The Rams are off to a good start in the free-agent shopping mart.
First, they signed center Jason Brown away from Baltimore. The Rams seem to have the inside track on signing New York Giants strong safety James Butler.
The Rams also retained two of their top young players by putting the franchise tag on safety O.J. Atogwe and getting cornerback Ron Bartell to agree to a four-year contract.
I figured they'd lose Bartell once he hit the open market, so securing him with a four-year contract was a significant achievement and a mild upset.
Again, a team that went 5-27 over the last two seasons didn't reinvent itself with a couple of player signings, but the Rams are making progress.
Did they spend a lot of money on Brown and Bartell? Sure. And why not? Given their sorry state, should the Rams wallow as bottom feeders in personnel? I don't think so.
Pat Kirwan of NFL.com rated Jason Brown as No. 7 overall on his list of top free agents and ranked Brown as the best available offensive lineman. The Rams have been searching for a big, strong, heady center for years. And Brown has that combination. He seems to possess good competitive character, and that's an important addition.
Brown cost the Rams $37.5 million over five years, with $20 million guaranteed. That's a lot of cash, and a gamble. But the Rams have to take some chances. The new regime at Rams Park can't be meek. What they've done is lessen the risk by putting their money into a younger player who can get even better. Brown is 26, and the Rams are catching him at the most appealing time on his career arc. Brown isn't on the down side; they should receive the best years of his career.
Besides, have you forgotten about the last few seasons and all of the losing, feuding and chaos? Until general manager Billy Devaney and new head coach Steve Spagnuolo establish credibility by winning, the Rams won't be a destination franchise. They aren't going to have premier players lining up on Earth City Expressway to play here for discount contracts. The lure to pull free agents into Rams Park is money, and lots of it.
Bartell got a four-year, $28 million deal to stay. The deal contains incentives, so it will probably come in at less than $28 million. This was a smart deal for the Rams. And a necessary one, unless you felt comfortable lining up Tye Hill, Jonathan Wade and Justin King at cornerback in 2009.
There's been some dissent out there, some talk that you don't give that kind of money to a cornerback unless he's a "shutdown" corner. I'm not sure how one defines "shutdown" corner, but I do know this, courtesy of STATS:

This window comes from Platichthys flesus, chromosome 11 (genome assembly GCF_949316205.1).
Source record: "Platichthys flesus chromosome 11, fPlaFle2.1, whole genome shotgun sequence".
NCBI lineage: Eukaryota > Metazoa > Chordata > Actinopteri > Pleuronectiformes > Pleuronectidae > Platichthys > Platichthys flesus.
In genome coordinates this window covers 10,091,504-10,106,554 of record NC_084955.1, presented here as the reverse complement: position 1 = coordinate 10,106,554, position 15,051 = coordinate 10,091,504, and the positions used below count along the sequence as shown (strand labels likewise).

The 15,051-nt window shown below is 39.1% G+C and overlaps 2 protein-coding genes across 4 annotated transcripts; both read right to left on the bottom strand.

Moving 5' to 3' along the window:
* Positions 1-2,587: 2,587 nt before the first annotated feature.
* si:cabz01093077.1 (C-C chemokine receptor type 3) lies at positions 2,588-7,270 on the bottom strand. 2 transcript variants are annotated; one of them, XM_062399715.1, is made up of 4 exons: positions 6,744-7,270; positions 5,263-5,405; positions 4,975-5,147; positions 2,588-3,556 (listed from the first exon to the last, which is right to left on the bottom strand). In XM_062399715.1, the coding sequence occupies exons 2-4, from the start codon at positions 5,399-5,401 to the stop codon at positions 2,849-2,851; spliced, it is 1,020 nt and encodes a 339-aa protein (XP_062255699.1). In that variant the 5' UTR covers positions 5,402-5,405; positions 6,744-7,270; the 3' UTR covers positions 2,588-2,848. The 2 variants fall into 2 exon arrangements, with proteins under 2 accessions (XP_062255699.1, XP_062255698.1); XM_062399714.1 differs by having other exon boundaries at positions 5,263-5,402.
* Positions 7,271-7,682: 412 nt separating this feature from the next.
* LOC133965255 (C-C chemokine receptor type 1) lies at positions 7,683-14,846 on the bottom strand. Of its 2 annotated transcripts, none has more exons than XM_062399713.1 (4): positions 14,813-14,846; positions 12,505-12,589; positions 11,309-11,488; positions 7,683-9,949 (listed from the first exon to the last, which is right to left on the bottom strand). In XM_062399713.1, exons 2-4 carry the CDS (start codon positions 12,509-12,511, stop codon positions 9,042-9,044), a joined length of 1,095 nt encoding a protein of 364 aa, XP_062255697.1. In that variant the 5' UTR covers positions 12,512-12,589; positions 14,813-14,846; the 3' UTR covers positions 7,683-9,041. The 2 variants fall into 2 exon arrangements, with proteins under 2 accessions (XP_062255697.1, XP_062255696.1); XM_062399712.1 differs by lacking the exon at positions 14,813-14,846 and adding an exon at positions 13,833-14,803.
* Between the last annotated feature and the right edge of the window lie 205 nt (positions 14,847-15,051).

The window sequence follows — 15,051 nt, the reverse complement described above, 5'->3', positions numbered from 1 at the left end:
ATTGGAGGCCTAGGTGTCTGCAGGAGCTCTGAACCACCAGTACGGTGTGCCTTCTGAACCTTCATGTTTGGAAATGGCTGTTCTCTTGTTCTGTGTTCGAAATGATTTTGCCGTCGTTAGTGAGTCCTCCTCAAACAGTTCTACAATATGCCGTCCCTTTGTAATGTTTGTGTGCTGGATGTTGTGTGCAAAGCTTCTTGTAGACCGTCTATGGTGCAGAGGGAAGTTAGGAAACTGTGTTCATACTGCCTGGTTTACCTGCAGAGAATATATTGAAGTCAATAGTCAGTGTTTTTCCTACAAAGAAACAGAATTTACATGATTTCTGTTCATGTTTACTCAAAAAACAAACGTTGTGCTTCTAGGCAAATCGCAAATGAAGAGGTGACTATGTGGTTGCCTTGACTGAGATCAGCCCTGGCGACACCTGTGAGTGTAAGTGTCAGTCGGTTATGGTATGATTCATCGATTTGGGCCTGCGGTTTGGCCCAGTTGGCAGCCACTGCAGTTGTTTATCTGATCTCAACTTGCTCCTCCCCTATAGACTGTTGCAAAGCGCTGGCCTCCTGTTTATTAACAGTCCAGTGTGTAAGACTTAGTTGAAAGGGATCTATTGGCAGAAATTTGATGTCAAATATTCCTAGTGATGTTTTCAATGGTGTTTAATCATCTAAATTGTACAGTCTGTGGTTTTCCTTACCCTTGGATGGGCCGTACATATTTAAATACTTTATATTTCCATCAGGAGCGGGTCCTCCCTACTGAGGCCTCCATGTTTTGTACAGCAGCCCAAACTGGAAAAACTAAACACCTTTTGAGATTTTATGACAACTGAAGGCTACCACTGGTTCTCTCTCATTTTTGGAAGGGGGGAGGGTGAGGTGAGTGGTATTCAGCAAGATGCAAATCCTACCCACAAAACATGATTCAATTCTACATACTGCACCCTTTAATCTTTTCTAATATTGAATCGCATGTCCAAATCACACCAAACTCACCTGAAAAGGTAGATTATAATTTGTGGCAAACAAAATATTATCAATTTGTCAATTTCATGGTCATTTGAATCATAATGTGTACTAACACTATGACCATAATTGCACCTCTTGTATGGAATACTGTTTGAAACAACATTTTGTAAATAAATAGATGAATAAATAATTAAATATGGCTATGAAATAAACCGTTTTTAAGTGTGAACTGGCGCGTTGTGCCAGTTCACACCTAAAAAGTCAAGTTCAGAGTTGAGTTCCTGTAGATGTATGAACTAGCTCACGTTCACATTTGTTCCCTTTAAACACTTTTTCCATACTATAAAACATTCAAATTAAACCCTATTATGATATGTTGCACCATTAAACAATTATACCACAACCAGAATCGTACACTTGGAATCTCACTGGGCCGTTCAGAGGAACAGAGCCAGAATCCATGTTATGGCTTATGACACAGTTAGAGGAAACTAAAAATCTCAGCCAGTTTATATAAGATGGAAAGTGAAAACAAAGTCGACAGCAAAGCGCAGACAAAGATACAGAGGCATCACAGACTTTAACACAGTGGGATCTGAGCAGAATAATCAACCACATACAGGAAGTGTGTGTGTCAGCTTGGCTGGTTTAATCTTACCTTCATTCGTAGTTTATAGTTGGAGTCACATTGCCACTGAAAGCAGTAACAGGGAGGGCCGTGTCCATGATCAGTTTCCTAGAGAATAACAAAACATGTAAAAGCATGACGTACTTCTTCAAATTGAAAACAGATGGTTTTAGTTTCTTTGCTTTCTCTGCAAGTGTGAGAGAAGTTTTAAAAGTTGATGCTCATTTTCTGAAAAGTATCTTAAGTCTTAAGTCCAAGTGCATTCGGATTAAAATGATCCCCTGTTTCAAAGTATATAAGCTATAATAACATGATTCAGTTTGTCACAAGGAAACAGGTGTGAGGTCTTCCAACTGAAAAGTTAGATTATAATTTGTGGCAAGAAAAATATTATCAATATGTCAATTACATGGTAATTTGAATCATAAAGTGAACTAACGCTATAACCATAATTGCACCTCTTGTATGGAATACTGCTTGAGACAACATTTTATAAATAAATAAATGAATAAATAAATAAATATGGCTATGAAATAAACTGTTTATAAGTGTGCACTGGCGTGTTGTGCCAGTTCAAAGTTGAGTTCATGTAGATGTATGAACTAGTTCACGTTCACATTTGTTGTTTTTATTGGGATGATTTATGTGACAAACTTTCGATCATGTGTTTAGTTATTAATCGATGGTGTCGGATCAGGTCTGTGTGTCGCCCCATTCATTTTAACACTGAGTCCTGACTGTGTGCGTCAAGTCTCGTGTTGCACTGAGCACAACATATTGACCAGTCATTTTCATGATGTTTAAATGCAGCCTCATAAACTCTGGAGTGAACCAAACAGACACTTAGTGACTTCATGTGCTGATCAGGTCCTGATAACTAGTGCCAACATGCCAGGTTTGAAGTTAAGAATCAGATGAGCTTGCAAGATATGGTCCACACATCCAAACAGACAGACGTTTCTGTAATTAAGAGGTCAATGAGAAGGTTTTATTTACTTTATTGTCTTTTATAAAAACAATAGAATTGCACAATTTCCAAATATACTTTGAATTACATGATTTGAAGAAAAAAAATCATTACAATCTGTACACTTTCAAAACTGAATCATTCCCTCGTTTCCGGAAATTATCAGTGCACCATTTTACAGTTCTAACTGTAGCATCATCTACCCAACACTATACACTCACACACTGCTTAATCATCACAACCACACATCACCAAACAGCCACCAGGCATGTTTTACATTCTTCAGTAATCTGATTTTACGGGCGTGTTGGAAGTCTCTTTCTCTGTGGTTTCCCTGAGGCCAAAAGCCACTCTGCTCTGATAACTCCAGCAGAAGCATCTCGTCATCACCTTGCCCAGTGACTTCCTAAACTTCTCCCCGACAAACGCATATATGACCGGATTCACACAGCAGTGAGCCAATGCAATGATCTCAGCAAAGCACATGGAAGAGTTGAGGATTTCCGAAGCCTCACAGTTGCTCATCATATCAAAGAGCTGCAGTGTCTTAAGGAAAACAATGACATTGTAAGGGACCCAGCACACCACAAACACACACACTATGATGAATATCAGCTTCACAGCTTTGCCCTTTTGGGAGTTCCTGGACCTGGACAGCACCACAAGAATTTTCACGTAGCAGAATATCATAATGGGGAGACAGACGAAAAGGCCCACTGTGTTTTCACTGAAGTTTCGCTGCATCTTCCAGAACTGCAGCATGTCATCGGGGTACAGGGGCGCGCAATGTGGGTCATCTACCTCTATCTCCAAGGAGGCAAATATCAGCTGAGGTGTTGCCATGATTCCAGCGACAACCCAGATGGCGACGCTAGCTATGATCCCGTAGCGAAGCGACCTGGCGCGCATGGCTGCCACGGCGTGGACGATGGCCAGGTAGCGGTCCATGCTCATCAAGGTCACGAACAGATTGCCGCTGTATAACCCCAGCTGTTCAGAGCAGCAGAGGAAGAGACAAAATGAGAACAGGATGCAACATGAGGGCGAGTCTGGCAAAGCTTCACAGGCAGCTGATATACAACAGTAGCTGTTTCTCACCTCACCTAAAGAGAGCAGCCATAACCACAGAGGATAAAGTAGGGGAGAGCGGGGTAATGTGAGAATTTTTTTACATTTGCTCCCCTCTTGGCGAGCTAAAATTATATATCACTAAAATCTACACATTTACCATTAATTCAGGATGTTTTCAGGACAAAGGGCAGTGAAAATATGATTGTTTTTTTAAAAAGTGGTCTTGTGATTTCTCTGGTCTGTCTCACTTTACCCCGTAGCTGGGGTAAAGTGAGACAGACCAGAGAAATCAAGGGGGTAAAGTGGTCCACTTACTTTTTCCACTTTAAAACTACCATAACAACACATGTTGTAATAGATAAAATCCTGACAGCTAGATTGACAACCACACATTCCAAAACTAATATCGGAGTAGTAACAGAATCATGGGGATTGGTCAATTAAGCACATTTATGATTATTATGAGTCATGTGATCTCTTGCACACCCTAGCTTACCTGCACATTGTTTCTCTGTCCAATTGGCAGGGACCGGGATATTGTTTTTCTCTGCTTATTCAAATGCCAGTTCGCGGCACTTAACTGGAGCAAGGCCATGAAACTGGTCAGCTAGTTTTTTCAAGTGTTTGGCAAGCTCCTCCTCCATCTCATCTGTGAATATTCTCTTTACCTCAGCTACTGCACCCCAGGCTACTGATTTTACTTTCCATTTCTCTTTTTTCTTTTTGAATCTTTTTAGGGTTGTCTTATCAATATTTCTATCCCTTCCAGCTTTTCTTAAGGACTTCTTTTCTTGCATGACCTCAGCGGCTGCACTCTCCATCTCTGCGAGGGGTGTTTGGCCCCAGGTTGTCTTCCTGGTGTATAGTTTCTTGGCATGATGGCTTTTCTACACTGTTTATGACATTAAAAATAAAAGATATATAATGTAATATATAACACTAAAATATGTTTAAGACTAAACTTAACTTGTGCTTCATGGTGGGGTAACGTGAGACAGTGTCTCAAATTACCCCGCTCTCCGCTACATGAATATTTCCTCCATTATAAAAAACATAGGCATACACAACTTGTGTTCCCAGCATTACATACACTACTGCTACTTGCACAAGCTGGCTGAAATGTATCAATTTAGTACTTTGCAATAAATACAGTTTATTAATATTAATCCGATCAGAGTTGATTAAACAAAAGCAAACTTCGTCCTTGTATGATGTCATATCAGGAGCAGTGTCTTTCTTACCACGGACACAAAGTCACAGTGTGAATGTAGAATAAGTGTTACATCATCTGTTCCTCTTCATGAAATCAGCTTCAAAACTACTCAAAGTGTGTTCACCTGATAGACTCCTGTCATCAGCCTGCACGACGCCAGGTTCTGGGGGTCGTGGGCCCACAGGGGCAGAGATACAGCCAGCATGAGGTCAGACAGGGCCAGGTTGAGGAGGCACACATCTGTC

Last season opponents targeted Bartell 105 times and completed 51 passes on him for a "burn rate" of 48.6 percent, and that's outstanding. Among the NFL cornerbacks who were targeted a minimum of 50 times last season, Bartell's burn rate was the 12th best in the league. He knocked down 19 passes, tied for the sixth-highest total among CBs. Bartell gave up only two touchdown passes, one of the lowest totals of any NFL cornerback.
Let's compare that 48.6 completion rate against Bartell, and his 19 pass defenses, to the numbers turned in by the other Rams cornerbacks. Combined, the other five Rams CBs were burned on 68 percent of the passes thrown at them and had only 20 pass defenses.
If Bartell isn't a "shutdown" cornerback, then he did a splendid job of impersonating one last season. The top-rated free agent cornerback, Pittsburgh's Bryant McFadden, was burned at a rate of 62.3 percent last season, not even close to Bartell. And Bartell, 27, is 6-1 and 205 pounds, the kind of size that teams covet in a cornerback. I'm puzzled that there's any debate over this.
The Rams secondary was brutal last season, but it's foolish to blame Bartell or Atogwe for the incompetent play of teammates. They were gems in 2008.
If the Rams can get a deal done with Butler, he would upgrade the secondary. He was a sure tackler for the Giants and a first-rate cover guy at strong safety. According to STATS, Butler gave up only 19 completions in 45 passes attempted against him in 2008, and only three full-time strong safeties did better against the pass. Butler's burn rate of 42.2 percent is right up there with the NFL's best strong safety, Pittsburgh's Troy Polamalu (41.1 percent).
Someone at Rams Park obviously did some fine research on the underrated Butler. And the early evidence suggests that the new football guys at Rams Park have a pretty good idea of what they're doing.